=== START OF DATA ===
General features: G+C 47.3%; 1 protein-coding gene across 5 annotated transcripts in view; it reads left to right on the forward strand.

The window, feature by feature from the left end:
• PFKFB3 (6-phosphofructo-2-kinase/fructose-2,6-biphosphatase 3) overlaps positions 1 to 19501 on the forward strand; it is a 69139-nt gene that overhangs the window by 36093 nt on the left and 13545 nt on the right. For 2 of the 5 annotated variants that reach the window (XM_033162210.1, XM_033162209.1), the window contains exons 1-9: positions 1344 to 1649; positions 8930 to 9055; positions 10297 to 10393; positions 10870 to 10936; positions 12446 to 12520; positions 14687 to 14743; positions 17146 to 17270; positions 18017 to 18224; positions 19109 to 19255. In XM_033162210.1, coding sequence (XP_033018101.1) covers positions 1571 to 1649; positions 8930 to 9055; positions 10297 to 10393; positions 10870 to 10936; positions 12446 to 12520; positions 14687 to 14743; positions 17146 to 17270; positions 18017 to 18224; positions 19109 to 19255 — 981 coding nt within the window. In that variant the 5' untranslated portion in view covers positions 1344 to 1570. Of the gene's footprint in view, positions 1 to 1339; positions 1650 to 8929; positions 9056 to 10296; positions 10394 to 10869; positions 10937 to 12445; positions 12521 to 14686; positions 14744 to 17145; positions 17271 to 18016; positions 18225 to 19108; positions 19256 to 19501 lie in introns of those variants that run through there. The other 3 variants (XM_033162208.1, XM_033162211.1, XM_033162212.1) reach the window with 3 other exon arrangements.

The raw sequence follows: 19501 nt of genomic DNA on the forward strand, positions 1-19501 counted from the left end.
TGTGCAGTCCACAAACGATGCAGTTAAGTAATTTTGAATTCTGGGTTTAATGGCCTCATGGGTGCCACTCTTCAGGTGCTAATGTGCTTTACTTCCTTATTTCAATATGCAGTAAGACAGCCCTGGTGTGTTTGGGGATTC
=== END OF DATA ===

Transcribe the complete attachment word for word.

General features: G+C 47.3%; 1 protein-coding gene across 5 annotated transcripts in view; it reads left to right on the forward strand.

The window, feature by feature from the left end:
• PFKFB3 (6-phosphofructo-2-kinase/fructose-2,6-biphosphatase 3) overlaps positions 1 to 19501 on the forward strand; it is a 69139-nt gene that overhangs the window by 36093 nt on the left and 13545 nt on the right. For 2 of the 5 annotated variants that reach the window (XM_033162210.1, XM_033162209.1), the window contains exons 1-9: positions 1344 to 1649; positions 8930 to 9055; positions 10297 to 10393; positions 10870 to 10936; positions 12446 to 12520; positions 14687 to 14743; positions 17146 to 17270; positions 18017 to 18224; positions 19109 to 19255. In XM_033162210.1, coding sequence (XP_033018101.1) covers positions 1571 to 1649; positions 8930 to 9055; positions 10297 to 10393; positions 10870 to 10936; positions 12446 to 12520; positions 14687 to 14743; positions 17146 to 17270; positions 18017 to 18224; positions 19109 to 19255 — 981 coding nt within the window. In that variant the 5' untranslated portion in view covers positions 1344 to 1570. Of the gene's footprint in view, positions 1 to 1339; positions 1650 to 8929; positions 9056 to 10296; positions 10394 to 10869; positions 10937 to 12445; positions 12521 to 14686; positions 14744 to 17145; positions 17271 to 18016; positions 18225 to 19108; positions 19256 to 19501 lie in introns of those variants that run through there. The other 3 variants (XM_033162208.1, XM_033162211.1, XM_033162212.1) reach the window with 3 other exon arrangements.

The raw sequence follows: 19501 nt of genomic DNA on the forward strand, positions 1-19501 counted from the left end.
TGTGCAGTCCACAAACGATGCAGTTAAGTAATTTTGAATTCTGGGTTTAATGGCCTCATGGGTGCCACTCTTCAGGTGCTAATGTGCTTTACTTCCTTATTTCAATATGCAGTAAGACAGCCCTGGTGTGTTTGGGGATTC